The authors of this book, though, say that no great industry leader has ever relied on luck. Luck is fleeting, and it always runs out at some point. Sure, some innovators like Bill Gates did come from a background that gave them certain advantages like private schooling and computer access, but that kind of luck isn’t enough. It wasn’t luck or privilege that made Microsoft take off: it was Bill Gates’ dropping out of school, moving across the country, and spending every waking moment (and plenty of moments he should have been sleeping) working on his software until it was perfect.
Hard work, ambition, and sticktoitiveness are the keys to success. Luck has nothing to do with it.
The Main Take-away
Successful businessmen and women should never rely on luck or chance to determine the future of their company. They should work hard, stay focused on their goals, and use evidence-based proof for how to proceed. They should be prepared for anything because the world is a chaotic place and could change at any moment.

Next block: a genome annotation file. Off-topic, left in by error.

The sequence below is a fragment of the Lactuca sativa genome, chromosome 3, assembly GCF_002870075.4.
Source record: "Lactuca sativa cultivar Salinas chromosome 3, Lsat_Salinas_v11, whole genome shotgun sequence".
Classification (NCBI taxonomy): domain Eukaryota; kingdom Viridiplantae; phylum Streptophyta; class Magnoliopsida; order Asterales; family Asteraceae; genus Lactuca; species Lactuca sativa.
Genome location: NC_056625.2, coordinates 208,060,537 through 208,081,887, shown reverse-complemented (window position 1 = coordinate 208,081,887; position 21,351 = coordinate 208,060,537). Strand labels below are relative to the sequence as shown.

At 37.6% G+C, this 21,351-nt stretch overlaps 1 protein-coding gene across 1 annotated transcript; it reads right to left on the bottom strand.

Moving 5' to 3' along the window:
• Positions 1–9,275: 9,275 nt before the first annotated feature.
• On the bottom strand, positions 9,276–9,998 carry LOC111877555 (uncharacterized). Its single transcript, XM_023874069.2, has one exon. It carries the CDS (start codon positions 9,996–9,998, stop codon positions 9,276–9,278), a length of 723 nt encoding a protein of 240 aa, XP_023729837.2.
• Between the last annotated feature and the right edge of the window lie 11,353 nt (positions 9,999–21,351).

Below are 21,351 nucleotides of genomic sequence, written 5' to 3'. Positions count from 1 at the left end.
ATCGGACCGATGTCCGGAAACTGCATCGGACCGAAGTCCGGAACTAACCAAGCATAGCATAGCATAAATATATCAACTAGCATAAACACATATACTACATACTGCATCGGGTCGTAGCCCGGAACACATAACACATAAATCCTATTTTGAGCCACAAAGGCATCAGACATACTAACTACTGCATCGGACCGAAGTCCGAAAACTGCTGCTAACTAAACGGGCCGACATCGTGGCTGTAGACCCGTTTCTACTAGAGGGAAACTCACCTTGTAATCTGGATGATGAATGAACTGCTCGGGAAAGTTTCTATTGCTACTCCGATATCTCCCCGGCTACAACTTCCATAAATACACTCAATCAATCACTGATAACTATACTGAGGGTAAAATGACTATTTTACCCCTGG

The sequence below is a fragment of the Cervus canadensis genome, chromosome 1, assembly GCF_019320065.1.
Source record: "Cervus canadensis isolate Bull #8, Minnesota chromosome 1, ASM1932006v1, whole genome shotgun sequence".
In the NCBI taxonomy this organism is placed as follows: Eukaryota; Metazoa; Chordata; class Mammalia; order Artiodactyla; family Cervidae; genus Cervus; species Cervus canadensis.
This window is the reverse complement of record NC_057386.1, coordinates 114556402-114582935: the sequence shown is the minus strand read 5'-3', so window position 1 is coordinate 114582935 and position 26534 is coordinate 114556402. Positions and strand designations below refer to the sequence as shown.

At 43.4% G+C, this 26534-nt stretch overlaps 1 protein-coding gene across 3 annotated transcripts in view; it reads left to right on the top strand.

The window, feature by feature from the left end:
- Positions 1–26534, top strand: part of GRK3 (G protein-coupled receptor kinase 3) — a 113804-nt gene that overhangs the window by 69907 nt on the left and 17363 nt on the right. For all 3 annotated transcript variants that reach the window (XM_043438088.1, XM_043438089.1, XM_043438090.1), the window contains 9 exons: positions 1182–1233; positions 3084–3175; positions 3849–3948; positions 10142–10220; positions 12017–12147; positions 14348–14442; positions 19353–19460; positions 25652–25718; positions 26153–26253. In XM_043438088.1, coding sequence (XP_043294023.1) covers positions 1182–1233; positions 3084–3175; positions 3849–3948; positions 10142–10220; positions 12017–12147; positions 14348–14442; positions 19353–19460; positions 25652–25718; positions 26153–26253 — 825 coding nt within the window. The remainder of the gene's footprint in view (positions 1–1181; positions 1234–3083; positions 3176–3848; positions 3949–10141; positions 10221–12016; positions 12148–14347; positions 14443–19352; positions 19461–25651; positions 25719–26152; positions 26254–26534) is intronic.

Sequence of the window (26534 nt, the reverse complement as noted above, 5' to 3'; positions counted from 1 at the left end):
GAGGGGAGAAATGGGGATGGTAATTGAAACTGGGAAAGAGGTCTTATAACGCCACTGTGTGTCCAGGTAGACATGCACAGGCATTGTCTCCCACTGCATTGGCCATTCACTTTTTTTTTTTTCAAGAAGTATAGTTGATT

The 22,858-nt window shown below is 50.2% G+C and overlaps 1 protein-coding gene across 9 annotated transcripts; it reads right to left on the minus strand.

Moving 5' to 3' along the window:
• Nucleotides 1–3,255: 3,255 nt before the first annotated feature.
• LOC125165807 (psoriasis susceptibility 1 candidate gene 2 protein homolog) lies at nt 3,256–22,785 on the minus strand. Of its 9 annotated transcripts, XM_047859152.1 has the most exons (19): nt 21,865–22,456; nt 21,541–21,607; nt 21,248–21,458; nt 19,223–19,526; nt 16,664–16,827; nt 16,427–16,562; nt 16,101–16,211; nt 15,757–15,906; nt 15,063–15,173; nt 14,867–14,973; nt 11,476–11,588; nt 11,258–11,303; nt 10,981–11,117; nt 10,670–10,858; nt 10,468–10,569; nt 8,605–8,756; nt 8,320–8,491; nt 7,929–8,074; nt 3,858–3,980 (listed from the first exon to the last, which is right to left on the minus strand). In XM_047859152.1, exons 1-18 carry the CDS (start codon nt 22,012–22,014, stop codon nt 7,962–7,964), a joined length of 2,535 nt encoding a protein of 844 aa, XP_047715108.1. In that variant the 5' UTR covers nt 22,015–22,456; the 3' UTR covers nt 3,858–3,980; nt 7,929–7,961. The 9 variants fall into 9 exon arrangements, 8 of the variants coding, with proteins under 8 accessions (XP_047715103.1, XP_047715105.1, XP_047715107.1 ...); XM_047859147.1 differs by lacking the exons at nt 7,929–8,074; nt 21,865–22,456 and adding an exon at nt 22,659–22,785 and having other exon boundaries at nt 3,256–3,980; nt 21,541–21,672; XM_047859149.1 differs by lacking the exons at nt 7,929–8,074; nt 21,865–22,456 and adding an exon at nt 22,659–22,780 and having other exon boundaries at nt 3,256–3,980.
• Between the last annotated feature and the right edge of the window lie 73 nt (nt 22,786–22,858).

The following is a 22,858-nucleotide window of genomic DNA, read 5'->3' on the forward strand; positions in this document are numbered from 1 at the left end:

Every company has some amount of luck, but preparation is the thing that will see your company through both good and bad times, not good fortune.
About the Authors
James “Jim” Collins was born in Aurora, Colorado in 1958. He is an author, speaker, researcher, and business consultant. He travels the country speaking about business management, growth, and sustainability. Since 1995, he has been running his own management laboratory in Boulder, Colorado, where he teaches corporate leaders better ways to run their businesses and conducts his own research into the topic.
Morten T. Hansen is a Norwegian-American author, professor, motivational speaker, and management theorist. He has degrees from the University of Oslo, the Middlebury Institute of International Studies at Monterey, the London School of Economics, and Stanford University, where he was also a Fulbright Scholar and received an award for his academic performance. He is now a tenured professor at the University of California, Berkeley, as well as a member of the faculty at Apple University.